Conciergerie

Conciergerie is a prison in Paris which began as part of the palace of King Philippe IV of France (Philippe the Fair) (1284-1314).

In 1391 it was converted for use as a Paris prison.
Its damp rooms, high vaulted ceilings, dark, vermin-infested cells, were home to "les oubliettes" or The forgotten ones. Imprisoned for life, they were left to die in conditions that were ideal for the plague which struck several times during its murky history.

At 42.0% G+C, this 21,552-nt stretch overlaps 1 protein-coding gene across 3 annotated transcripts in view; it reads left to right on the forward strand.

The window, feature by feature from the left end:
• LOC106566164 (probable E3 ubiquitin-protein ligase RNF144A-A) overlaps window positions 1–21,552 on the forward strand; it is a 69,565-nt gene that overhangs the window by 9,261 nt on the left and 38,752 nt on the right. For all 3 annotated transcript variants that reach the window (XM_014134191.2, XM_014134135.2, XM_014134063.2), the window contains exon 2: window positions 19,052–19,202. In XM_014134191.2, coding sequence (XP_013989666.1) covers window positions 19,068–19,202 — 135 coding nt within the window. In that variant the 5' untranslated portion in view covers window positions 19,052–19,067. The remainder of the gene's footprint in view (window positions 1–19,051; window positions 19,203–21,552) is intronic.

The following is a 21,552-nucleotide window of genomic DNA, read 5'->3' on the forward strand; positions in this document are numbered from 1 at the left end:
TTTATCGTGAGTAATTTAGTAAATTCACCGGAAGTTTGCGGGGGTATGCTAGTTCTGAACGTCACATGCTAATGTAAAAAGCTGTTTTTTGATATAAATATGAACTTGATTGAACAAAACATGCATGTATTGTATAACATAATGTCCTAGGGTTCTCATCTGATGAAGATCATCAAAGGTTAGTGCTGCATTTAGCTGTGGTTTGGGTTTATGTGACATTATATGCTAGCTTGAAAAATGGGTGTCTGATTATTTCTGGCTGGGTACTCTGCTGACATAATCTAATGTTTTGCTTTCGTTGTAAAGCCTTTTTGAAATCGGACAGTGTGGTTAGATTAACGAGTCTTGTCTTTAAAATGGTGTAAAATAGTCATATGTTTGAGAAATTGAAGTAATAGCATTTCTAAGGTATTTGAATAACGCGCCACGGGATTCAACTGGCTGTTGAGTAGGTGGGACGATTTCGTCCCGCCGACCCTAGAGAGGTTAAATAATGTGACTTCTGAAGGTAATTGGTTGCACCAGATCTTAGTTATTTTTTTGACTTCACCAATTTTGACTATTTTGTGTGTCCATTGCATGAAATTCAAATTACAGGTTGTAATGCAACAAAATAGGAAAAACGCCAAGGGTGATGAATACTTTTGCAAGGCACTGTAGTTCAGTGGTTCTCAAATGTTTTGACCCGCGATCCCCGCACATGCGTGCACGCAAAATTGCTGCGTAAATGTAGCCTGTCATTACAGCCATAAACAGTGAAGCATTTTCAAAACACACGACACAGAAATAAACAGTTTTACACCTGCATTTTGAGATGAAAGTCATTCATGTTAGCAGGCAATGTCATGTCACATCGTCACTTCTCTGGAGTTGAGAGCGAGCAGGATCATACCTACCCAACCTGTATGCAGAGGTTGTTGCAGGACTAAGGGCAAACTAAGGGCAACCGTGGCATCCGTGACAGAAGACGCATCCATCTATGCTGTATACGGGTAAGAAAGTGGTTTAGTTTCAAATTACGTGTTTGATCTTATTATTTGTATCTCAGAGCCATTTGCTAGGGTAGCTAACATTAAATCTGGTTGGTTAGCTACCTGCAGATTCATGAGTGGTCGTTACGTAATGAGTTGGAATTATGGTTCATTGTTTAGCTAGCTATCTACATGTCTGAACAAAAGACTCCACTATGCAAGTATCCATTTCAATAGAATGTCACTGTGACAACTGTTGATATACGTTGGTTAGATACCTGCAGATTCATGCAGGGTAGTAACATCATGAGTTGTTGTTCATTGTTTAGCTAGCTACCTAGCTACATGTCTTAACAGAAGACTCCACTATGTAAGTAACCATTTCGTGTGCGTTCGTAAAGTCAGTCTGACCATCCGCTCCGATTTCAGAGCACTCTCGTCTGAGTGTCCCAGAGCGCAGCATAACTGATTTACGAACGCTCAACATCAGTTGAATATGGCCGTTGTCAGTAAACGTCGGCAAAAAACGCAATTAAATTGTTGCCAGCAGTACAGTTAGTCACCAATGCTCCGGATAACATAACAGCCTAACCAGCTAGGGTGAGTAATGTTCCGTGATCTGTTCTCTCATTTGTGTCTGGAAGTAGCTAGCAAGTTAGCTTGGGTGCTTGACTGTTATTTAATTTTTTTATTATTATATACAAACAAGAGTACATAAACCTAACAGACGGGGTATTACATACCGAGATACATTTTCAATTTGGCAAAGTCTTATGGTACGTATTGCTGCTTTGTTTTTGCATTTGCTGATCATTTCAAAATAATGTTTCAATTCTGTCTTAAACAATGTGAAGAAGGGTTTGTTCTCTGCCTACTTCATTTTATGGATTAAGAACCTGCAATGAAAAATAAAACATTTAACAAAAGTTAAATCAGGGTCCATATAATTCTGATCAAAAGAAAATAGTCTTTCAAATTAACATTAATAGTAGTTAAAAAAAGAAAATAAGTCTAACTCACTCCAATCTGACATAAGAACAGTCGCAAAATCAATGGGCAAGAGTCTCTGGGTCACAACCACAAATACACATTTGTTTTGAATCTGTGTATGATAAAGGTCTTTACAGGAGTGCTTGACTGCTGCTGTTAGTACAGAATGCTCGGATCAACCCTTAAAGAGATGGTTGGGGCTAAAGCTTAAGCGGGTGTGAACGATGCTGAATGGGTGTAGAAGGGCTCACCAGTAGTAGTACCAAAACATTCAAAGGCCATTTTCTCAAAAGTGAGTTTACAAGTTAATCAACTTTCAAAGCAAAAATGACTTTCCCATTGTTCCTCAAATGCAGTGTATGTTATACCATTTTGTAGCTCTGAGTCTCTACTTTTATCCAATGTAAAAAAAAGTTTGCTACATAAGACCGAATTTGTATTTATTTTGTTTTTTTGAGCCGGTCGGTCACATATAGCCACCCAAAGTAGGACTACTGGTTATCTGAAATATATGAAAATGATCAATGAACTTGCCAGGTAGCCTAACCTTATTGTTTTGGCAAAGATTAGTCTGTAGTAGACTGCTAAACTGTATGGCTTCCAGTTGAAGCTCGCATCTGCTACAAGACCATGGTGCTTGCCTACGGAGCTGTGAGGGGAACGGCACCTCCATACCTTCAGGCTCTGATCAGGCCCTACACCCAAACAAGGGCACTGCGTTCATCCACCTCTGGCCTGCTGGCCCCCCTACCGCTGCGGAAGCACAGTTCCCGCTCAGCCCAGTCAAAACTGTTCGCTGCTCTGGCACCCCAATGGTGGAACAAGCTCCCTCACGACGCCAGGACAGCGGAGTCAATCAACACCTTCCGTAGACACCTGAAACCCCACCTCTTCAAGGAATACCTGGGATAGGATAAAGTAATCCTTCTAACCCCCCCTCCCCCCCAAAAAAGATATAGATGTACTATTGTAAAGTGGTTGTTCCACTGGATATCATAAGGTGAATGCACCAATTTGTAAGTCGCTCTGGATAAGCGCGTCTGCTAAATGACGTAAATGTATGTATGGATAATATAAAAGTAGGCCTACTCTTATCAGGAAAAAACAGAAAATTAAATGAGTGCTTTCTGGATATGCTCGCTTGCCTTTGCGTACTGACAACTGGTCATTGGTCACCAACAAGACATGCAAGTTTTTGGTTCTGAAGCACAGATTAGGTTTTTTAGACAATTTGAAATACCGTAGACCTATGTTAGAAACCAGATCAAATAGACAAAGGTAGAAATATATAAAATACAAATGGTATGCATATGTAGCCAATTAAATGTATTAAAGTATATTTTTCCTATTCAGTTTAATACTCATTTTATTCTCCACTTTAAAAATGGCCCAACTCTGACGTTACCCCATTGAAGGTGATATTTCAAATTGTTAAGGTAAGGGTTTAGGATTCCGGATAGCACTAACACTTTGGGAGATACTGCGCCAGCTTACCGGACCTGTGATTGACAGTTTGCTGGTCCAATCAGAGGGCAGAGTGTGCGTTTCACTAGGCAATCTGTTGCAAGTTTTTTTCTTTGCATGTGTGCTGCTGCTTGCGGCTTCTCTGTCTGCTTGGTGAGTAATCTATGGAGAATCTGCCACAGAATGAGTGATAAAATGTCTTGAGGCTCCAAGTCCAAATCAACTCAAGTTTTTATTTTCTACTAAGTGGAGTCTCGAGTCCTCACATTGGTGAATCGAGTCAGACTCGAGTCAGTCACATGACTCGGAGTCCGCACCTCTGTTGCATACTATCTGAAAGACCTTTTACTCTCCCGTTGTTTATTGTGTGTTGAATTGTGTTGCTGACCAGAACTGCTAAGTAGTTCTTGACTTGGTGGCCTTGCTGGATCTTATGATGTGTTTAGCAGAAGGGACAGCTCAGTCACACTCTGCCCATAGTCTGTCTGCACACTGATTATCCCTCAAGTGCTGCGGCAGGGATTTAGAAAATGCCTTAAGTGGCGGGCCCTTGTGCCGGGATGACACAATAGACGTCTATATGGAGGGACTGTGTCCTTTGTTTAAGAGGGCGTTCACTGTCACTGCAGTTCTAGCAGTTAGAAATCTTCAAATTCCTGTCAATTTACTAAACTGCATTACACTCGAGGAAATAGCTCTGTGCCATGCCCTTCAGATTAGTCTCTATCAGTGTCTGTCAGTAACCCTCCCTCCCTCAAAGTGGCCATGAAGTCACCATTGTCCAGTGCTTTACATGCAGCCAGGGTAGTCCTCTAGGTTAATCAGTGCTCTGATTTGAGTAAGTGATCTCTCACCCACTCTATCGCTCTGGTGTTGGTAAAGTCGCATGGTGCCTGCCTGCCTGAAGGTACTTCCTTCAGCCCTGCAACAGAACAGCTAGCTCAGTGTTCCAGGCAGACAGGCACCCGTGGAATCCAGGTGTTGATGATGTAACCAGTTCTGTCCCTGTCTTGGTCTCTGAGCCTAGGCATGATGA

Located near the Cathedral of Notre-Dame and Sainte-Chapelle, it became infamous during the 1789 French Revolution when Marie Antoinette, Charlotte Corday, Georges Jacques Danton, and nearly 3,000 other women and men were held in the Conciergerie.

Its "Salle Saint-Louis", (Saint Louis Room) was known as the "Salle des Perdus", the Room of the Doomed. It is through this room that the victims walked to the wagons, waiting to transport them to the Guillotine at Place de la Révolution, the present-day Place de la Concorde.

Today, Marie Antoinette's cell is a chapel dedicated to her memory.


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